Many modelers will probably want to find a replacement for the solid plastic seat as these had wicker seats. I've seen these in resin and photo etch so they are out there. Some etched jackets for the machine guns would be nice as well, though either of those will take away from the inexpensive build aspect of things.

The kit provides a  nicely detailed engine as well as excellent detail on the interior. The instructions give you a very well done rigging diagram and you can also use the box art to help. The decal sheet provides markings for Vzfw Fritz Jacobsen of Jasta 31 in May of 1917. Right and left profiles and an upper surface profile are given on the box sides. Though all the decals on the sheet are numbered, there is no corresponding numbering on the box. This means that only those markings seen will be able to be properly placed and several will remain unused unless you have other boxings of this kit that show data placement. The decal sheet is well printed and since the surfaces are flat, you should have no trouble with them. Color information in terms of Gunze paints are provided on the side of the box.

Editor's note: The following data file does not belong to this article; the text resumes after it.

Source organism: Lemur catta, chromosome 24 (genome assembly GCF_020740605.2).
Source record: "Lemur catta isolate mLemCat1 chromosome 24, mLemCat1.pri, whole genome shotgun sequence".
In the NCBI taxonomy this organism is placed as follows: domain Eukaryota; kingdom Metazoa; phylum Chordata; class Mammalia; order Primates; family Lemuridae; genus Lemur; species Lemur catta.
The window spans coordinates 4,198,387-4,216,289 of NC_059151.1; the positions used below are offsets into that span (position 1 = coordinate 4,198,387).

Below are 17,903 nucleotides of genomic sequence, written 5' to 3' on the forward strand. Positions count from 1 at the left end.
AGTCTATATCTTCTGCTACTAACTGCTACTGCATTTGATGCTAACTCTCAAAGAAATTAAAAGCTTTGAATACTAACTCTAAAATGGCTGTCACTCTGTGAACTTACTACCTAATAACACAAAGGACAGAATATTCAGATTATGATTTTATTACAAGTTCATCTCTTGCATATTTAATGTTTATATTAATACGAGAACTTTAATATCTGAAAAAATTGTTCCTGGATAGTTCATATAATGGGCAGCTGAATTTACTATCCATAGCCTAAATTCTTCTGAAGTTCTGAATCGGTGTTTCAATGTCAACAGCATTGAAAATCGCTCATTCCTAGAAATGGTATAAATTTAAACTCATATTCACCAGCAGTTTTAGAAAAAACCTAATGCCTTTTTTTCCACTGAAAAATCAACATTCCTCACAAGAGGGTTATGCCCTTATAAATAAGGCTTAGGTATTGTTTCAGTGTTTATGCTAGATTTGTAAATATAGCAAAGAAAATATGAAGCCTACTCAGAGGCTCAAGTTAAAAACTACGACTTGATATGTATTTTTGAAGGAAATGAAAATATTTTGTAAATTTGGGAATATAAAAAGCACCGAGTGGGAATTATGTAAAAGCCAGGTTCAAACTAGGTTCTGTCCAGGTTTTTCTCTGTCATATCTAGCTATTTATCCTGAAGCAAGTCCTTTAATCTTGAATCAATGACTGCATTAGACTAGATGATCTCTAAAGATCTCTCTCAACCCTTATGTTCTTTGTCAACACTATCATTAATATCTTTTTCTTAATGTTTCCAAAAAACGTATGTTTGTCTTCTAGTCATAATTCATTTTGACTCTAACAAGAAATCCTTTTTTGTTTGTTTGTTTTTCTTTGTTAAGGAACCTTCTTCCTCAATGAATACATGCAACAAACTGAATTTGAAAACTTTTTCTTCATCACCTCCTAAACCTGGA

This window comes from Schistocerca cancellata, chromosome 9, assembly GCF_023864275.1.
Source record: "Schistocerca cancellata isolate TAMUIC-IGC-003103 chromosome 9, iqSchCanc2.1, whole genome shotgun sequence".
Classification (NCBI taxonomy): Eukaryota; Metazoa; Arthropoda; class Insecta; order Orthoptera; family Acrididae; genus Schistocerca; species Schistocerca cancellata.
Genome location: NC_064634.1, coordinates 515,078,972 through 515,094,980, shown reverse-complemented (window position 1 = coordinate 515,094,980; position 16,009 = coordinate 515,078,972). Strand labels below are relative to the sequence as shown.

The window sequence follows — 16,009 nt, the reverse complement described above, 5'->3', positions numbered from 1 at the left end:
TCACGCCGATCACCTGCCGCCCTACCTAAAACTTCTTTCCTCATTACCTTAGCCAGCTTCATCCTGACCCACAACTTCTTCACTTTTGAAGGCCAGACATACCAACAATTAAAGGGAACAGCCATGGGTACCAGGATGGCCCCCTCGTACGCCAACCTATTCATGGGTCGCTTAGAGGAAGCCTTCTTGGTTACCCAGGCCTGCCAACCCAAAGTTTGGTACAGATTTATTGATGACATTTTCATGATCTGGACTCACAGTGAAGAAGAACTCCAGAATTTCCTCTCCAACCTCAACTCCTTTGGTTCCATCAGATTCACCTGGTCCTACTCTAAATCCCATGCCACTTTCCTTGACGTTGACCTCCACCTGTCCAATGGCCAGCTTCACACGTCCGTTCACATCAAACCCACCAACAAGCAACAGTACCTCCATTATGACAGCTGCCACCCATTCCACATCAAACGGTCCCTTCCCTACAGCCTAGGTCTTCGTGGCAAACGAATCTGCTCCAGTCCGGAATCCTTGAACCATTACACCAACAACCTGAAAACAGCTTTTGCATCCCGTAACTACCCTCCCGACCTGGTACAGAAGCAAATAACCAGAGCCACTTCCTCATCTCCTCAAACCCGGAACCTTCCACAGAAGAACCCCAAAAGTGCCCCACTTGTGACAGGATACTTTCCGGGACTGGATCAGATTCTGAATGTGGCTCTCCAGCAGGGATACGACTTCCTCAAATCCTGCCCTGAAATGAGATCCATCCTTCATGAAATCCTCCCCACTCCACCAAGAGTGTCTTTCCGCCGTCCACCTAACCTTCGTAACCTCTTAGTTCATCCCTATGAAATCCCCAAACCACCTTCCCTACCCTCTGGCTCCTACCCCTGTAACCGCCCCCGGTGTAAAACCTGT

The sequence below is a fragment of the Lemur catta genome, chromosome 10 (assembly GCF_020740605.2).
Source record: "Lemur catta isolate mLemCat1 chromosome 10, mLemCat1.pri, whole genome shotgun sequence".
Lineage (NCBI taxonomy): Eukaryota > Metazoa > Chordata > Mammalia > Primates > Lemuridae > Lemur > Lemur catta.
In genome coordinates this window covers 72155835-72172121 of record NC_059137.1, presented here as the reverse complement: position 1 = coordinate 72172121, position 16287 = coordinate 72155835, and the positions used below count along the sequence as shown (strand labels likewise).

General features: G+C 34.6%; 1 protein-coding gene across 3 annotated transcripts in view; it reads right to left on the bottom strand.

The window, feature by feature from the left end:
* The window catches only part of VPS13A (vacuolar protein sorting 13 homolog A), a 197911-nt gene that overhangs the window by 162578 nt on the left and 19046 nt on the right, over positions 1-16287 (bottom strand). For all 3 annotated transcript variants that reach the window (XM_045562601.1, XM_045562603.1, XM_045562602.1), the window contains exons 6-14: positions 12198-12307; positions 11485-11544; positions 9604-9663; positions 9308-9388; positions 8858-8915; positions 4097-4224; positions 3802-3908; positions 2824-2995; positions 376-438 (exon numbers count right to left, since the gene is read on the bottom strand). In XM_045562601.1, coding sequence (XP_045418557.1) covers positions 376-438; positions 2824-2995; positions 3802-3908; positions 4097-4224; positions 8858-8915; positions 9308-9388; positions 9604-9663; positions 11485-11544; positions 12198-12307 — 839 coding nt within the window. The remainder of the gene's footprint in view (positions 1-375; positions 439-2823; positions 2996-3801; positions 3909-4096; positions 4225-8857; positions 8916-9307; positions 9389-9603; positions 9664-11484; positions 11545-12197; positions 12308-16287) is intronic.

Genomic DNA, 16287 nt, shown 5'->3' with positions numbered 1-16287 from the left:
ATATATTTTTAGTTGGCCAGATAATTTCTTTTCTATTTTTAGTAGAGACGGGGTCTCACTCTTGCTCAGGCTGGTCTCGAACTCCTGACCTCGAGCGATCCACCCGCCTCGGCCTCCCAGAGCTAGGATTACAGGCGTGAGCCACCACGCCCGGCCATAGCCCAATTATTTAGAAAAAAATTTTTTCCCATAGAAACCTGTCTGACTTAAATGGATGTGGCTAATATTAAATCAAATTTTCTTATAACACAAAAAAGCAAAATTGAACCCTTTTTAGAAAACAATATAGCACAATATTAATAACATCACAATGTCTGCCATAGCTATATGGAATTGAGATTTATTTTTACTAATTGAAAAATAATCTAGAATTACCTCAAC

I know several modelers who love to build these kits and will gladly grab up all they can find at these lower Weekend Edition prices. The Albatros D.III is not the simplest aircraft to rig, but if you've built a few WWI planes, then this will not be a problem.


November 2008